European Commission chief Ursula von der Leyen is focused on the wrong threat.
The unveiling of her new roster of top civil servants this week contained more than a few surprises. Beyond a handful of new names and reshuffling of old hands, she has rejigged and renamed responsibilities in a way that could have serious ripple effects.
It’s easy to make fun of the confusing array of buzzwords dreamed up by the Commission’s communications team. And on the surface, the creation of a portfolio for the “Protection of our European Way of Life” seems a bit gauche, but innocuous enough.
Read between the lines, however, and it prompts some awkward questions: What do we mean by “our way of life”? Why is it under threat, and from whom?
Von der Leyen’s answer to these questions, in the job description attached to the portfolio, is deeply misguided.
The new Commission chief should give free rein to her rule of law enforcers to tackle rule of law breaches with a firm hand.
The mission letter attached to the new brief calls for its head— Vice-President Margaritis Schinas — to “address and allay legitimate fears and concerns about the impact of irregular migration on our economy and society.” The not-so-subtle suggestion is that our “way of life” is being threatened by people seeking asylum, or simply seeking a better life, in Europe.
And yet, the real threat to Europe’s values comes from elsewhere.
National governments within the EU’s borders are chipping away at women’s rights, LGBTI rights, freedom of the press and the independence of the judiciary. They want to replace democracy, diversity and the rule of law with “traditional values” and “illiberal” democracy.
To be sure, von der Leyen has put in place a strong team to deal with justice and the rule of law. But she also has undermined this fight by adopting populist language and a xenophobic view of migration championed by anti-immigrant governments. Her choice of words will be noted by government critics, women, LGBTI people and minority groups across Europe who have seen the effects of this kind of euphemistic language.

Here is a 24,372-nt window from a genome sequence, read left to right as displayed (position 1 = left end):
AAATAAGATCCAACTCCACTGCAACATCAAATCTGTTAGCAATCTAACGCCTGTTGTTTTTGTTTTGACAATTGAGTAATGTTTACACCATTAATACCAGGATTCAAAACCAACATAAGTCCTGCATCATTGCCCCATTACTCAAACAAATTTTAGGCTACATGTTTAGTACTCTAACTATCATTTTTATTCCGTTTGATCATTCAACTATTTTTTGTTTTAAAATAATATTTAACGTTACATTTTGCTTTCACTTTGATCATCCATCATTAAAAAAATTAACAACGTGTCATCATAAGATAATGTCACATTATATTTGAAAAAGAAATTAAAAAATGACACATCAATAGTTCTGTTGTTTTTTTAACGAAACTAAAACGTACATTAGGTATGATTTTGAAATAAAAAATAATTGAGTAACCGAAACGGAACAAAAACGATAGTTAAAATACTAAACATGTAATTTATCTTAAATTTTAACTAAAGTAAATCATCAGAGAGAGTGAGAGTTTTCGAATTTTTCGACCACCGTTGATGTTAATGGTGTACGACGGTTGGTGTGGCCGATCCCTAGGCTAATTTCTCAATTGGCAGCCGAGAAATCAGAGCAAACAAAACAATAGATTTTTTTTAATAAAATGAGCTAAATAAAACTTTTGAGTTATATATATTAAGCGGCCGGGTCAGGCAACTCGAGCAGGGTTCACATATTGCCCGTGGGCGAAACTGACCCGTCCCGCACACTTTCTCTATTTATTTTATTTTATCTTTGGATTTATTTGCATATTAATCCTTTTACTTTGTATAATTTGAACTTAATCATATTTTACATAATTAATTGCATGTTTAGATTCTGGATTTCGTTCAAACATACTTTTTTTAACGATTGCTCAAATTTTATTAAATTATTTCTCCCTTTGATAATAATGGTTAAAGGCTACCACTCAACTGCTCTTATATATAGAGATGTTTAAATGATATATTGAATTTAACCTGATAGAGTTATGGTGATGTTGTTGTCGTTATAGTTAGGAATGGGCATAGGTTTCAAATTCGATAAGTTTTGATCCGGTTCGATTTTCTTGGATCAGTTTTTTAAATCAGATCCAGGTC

The European Parliament, when it convenes to vote on von der Leyen’s new Commission, should dispute her choice of words and correct this cosmetic wrong.
Pushback from MEPs will send an important signal. Language matters. And yet, it won’t be enough to address the underlying problem.
Von der Leyen’s misstep shows the Commission is still in the pocket of EU member countries. Not only did governments go against the treaties and appoint vice presidents as part of their top jobs deal, they have also taken unofficial ownership of portfolios.
In the end, action will speak louder than words. Yes, von der Leyen has to ditch the silly portfolio with the embarrassing name. But she also needs to roll up her sleeves and face down the actual threat to our “way of life.”
The new Commission chief should give free rein to her rule of law enforcers — Vera Jourová, vice president for values and transparency, and Justice Commissioner Didier Reynders — to tackle rule of law breaches with a firm hand and defend democracy and fundamental rights.
The Commission can’t stay neutral and technocratic when it comes to these values. Von der Leyen will have to take sides when rights and freedoms are violated. She should speak out against bans on abortion, anti-gay propaganda law, constraints on academic freedom, government attacks on judges and critics, and discrimination of all kinds.
Instead of devising creative new job titles, the Commission should focus on its core tasks. Protect the treaties. Stay independent of member states. Uphold European values. And, maybe most urgently, drop the buzzwords and communicate honestly with citizens.
Sophie in’t Veld is a Dutch MEP from the Democraten 66 party, part of the Renew Europe group in the European Parliament.